Configure NLog to Log Application-Specific Data

Date Published: 24 February 2016

Configure NLog to Log Application-Specific Data

NLog is one of my favorite .NET loggers. It has a bunch of great features, is easy to configure via a config file or programmatically, and is very extensible. Recently I had a customer who wanted to improve the logging in their web-based application. They wanted to log to a database, since that was what they had been doing successfully, and they wanted to be able to easily store the associated customer with the log data. But they didn’t want to have to add it to every message, or rewrite the logging interface to accept a customer id parameter. What’s more, the customer id wasn’t stored in any central location for a given thread or web request, so in this case we couldn’t take advantage of NLog’s support for grabbing fields from ASP.NET containers (session, cookie, HttpContext, etc.). We were able to get what we needed working quickly, using the steps shown below.

Create a Custom Logger

Since we didn’t want to have to pass the customer id with every log message, and we couldn’t store it somewhere centrally where NLog could access it, we opted to subclass Logger and add the value to the MappedDiagnosticsContext, which exists for this purpose:

public class CustomLogger : Logger { public void SetCustomerId(int CustomerId) { // MappedDiagnosticsContext.Set("CustomerId", CustomerId); } }

Use the Custom Logger in the Application

Next, we needed to access the custom logger anywhere in the application where we would be performing logging. We wanted to keep NLog’s default convention of using a named logger per class, which would allow us to easily query the log output for information related to a particular class. Below is a sample class showing how to get the logger, set its customer ID (used by all subsequent log methods), and log a message:

public class Greeting
    private readonly CustomLogger _logger = (CustomLogger)LogManager.GetCurrentClassLogger(typeof(CustomLogger));
    public Greeting()
    public string SayHello(string name)
        _logger.Info("{0} started.", nameof(SayHello));
        return $"Hello {name}!";

Configuring NLog in Code

NLog supports both config-file based configuration as well as code-based configuration. You can use whichever you prefer. In this case, I opted for code-based, since it provides a little greater transparency and error-catching than XML does, in my experience. The NLog docs don’t show an example of API-based configuration of a database target, so here is what that looks like if you need it. Note that the custom field we’re capturing, customerId, is mapped in targets using the ${mdc:item=KEY} syntax. You can see this used in both the consoleTarget and the databaseTarget shown below:

private static void ConfigureLogging()
    var logConfig = new LoggingConfiguration();
    // add targets
    var consoleTarget = new ColoredConsoleTarget();
    consoleTarget.Layout = consoleTarget.Layout = @"${date:format=HH\:mm\:ss} ${logger} ${message} ${mdc:item=CustomerId}";
    logConfig.AddTarget("console", consoleTarget);
    var dbTarget = new DatabaseTarget();
    dbTarget.ConnectionStringName = "NLog";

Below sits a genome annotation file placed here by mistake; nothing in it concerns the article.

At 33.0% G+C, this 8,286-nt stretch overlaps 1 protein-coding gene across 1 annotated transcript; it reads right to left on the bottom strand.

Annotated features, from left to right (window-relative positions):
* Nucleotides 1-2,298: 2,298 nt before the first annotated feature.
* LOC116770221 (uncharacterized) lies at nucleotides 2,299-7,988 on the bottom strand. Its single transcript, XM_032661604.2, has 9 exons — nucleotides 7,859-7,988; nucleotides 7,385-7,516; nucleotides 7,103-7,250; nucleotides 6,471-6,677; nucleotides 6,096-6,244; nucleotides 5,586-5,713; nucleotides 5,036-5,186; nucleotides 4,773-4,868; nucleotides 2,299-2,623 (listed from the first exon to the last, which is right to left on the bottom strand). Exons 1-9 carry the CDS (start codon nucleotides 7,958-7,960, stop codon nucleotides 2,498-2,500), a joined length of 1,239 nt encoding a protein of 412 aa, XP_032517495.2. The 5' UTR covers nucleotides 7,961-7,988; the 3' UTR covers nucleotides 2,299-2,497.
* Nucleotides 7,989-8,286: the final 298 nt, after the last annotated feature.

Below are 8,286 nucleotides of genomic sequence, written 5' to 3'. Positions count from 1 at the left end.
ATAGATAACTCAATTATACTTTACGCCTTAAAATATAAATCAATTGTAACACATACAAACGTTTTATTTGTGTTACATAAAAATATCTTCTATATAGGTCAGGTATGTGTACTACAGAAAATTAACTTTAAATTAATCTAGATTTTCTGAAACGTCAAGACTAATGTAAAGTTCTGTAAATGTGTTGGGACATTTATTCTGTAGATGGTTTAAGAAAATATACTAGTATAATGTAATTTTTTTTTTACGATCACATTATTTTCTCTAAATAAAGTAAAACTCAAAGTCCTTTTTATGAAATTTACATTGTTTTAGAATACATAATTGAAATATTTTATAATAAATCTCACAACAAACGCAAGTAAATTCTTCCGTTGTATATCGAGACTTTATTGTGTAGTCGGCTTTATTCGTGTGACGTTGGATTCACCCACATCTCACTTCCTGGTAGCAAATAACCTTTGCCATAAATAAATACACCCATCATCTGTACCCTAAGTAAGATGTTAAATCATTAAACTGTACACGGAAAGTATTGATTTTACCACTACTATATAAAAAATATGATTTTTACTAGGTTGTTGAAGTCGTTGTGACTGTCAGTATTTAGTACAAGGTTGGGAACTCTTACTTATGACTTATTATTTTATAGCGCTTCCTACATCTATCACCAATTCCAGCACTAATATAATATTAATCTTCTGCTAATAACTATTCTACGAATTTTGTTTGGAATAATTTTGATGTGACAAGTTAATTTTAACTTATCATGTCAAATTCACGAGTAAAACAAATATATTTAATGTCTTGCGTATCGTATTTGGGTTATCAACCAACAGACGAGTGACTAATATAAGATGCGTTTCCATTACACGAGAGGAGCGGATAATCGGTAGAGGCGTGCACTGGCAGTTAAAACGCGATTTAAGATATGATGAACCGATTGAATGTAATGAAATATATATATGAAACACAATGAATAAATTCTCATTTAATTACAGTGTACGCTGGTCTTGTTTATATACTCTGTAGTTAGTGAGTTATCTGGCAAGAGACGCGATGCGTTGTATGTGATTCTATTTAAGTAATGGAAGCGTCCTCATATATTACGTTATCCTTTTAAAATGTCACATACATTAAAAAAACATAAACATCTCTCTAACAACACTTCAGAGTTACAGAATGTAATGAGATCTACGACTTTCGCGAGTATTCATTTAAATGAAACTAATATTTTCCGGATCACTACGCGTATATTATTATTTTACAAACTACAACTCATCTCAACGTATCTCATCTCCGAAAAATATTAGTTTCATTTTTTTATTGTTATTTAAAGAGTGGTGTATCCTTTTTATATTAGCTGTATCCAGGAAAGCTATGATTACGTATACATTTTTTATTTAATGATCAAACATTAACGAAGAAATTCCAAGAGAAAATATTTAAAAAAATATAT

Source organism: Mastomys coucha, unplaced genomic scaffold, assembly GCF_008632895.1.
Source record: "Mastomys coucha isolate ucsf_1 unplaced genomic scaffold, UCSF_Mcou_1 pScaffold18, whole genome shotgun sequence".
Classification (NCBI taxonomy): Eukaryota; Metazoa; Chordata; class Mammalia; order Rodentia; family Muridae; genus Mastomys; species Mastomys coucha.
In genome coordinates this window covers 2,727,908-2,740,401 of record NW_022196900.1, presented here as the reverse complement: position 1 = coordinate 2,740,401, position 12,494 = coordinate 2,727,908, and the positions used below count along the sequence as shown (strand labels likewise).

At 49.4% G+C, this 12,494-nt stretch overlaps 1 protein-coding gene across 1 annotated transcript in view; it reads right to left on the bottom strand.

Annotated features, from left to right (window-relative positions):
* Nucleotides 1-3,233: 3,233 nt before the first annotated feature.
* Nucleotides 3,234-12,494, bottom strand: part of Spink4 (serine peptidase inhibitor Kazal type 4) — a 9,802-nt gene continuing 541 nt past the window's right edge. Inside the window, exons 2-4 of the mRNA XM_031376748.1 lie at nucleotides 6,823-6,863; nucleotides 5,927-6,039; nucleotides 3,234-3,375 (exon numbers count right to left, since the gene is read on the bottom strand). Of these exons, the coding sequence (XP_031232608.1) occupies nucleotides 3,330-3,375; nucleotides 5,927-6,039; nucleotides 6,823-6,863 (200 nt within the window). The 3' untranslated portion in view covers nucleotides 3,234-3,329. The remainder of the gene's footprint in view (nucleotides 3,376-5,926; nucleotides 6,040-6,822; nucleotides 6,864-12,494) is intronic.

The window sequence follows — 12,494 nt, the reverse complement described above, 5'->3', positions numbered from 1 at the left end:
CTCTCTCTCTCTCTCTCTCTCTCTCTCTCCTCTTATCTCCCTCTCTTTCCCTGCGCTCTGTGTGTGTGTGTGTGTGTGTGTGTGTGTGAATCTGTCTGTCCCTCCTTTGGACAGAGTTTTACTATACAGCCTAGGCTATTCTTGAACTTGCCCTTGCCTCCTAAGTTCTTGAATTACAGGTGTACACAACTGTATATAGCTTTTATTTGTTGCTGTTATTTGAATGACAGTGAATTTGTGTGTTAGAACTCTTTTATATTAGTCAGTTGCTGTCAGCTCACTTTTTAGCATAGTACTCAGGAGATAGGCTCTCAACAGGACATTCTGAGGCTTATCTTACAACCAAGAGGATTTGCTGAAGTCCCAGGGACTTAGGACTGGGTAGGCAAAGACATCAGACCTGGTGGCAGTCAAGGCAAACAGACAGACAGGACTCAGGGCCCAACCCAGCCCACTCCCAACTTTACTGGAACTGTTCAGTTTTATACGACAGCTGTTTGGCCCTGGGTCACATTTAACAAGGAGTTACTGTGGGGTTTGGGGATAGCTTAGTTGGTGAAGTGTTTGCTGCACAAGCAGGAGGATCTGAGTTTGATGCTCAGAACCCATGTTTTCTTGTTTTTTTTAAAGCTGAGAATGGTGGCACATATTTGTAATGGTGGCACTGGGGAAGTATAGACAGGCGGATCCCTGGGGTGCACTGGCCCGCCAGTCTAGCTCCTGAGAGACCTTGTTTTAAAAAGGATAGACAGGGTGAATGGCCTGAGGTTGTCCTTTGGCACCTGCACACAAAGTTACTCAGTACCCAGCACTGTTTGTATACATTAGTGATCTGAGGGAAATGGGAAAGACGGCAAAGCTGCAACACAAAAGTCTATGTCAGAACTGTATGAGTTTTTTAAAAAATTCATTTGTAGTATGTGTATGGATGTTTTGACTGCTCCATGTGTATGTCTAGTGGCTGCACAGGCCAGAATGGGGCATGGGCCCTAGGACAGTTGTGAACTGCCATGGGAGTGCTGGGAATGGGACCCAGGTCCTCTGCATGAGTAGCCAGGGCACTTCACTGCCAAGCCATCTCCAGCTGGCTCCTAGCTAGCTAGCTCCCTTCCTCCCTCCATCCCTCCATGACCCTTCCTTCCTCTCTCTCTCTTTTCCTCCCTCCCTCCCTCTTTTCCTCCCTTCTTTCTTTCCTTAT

dbTarget.CommandText = @"
    INSERT INTO [dbo].[NLog]
        VALUES (
    dbTarget.Parameters.Add(new DatabaseParameterInfo("@MachineName", "${machinename}"));
    dbTarget.Parameters.Add(new DatabaseParameterInfo("@SiteName", "n/a"));
    dbTarget.Parameters.Add(new DatabaseParameterInfo("@Logged", "${date}"));
    dbTarget.Parameters.Add(new DatabaseParameterInfo("@Level", "${level}"));
    dbTarget.Parameters.Add(new DatabaseParameterInfo("@Username", "${identity}"));
    dbTarget.Parameters.Add(new DatabaseParameterInfo("@Message", "${message}"));
    dbTarget.Parameters.Add(new DatabaseParameterInfo("@Logger", "${logger}"));
    dbTarget.Parameters.Add(new DatabaseParameterInfo("@Properties", "${all-event-properties:separator=|}"));
    dbTarget.Parameters.Add(new DatabaseParameterInfo("@ServerName", "n/a"));
    dbTarget.Parameters.Add(new DatabaseParameterInfo("@Port", "n/a"));
    dbTarget.Parameters.Add(new DatabaseParameterInfo("@Url", "n/a"));
    dbTarget.Parameters.Add(new DatabaseParameterInfo("@Https", "0"));
    dbTarget.Parameters.Add(new DatabaseParameterInfo("@ServerAddress", "n/a"));
    dbTarget.Parameters.Add(new DatabaseParameterInfo("@RemoteAddress", "n/a"));
    dbTarget.Parameters.Add(new DatabaseParameterInfo("@CallSite", "${callsite}"));
    dbTarget.Parameters.Add(new DatabaseParameterInfo("@CustomerId", "${mdc:item=CustomerId}"));
    dbTarget.Parameters.Add(new DatabaseParameterInfo("@Exception", "${exception:tostring"));
    // add rules
    var rule1 = new LoggingRule("*", LogLevel.Debug, consoleTarget);
    var rule2 = new LoggingRule("*", LogLevel.Debug, dbTarget);
    LogManager.Configuration = logConfig;

Bringing it all Together

All that’s left is to create the table and add the connection string (named “NLog” in the example above) to your application’s config file. You’ll find the complete, runnable sample, including the script to create the database table, onGitHub. Here’s an example of what the output looks like, including the application-specific column:

Next: Configure NLog Using StructureMap (without losing access to the richness of its API)

Steve Smith

About Ardalis

Software Architect

Steve is an experienced software architect and trainer, focusing on code quality and Domain-Driven Design with .NET.